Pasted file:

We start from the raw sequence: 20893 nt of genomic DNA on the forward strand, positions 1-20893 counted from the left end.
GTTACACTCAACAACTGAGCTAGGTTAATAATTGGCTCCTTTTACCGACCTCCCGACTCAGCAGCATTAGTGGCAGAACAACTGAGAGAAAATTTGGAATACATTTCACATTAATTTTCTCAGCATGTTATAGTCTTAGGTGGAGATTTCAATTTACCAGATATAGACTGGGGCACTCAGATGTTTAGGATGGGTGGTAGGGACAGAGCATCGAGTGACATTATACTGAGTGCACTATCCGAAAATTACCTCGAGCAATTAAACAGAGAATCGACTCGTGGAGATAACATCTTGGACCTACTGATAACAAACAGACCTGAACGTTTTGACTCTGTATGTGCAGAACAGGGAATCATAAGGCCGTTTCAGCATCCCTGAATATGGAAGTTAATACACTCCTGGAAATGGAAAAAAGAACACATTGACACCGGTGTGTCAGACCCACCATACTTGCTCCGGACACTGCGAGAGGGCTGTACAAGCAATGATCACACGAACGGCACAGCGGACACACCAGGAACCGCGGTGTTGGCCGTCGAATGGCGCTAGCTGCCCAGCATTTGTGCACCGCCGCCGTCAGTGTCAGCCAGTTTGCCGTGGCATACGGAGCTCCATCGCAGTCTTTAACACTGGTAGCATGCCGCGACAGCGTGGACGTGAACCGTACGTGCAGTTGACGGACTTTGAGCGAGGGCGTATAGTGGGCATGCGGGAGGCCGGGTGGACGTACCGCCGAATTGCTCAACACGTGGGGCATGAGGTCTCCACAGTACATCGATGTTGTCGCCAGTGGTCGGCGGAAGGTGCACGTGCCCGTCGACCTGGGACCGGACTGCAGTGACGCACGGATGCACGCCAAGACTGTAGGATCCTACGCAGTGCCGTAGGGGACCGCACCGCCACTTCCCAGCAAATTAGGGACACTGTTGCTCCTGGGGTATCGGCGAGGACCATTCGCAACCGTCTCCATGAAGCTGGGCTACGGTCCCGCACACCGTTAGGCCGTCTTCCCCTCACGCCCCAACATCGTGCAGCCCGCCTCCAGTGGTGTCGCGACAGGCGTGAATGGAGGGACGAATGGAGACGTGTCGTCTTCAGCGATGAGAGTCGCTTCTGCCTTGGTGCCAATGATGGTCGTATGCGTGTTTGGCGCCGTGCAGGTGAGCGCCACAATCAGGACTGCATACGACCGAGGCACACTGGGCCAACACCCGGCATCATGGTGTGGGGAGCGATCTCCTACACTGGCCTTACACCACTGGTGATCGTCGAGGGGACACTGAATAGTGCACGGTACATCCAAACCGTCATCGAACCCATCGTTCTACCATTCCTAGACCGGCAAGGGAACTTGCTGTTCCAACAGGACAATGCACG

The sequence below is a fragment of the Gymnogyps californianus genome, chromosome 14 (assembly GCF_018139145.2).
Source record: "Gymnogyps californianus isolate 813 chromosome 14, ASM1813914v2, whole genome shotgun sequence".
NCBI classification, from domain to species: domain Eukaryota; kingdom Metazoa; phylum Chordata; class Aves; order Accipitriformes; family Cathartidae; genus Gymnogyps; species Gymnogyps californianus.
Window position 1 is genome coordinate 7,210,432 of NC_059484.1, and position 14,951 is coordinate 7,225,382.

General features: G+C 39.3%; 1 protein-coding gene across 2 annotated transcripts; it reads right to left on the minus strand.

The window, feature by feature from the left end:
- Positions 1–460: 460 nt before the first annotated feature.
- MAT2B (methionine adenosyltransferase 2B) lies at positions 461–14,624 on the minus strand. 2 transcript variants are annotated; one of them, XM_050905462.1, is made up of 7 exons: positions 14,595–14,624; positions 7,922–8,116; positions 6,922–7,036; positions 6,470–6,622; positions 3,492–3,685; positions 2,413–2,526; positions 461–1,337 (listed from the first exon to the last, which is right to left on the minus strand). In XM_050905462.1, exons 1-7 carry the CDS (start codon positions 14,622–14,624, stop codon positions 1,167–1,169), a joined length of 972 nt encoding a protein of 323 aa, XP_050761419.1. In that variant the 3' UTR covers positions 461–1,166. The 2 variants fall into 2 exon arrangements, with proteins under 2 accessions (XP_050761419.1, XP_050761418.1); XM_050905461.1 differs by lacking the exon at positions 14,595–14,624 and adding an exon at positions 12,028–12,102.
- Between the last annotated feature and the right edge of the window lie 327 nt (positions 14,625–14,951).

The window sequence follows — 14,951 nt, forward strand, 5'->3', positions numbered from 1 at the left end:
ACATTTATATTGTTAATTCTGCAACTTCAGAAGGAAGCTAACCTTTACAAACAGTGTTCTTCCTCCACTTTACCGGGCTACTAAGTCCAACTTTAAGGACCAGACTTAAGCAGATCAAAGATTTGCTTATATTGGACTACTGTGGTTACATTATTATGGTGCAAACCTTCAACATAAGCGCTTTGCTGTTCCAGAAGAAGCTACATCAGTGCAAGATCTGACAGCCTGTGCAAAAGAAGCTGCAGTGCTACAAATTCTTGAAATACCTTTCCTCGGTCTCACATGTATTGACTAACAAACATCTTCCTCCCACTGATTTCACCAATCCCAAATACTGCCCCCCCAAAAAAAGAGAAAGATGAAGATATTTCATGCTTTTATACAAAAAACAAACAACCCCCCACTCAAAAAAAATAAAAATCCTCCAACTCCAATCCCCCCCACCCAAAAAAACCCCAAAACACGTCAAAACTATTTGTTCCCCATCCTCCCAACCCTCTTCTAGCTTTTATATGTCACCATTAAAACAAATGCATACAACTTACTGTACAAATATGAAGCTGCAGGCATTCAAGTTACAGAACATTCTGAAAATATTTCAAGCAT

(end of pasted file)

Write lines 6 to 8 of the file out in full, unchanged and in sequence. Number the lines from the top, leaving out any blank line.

Window position 1 is genome coordinate 7,210,432 of NC_059484.1, and position 14,951 is coordinate 7,225,382.

General features: G+C 39.3%; 1 protein-coding gene across 2 annotated transcripts; it reads right to left on the minus strand.

The window, feature by feature from the left end: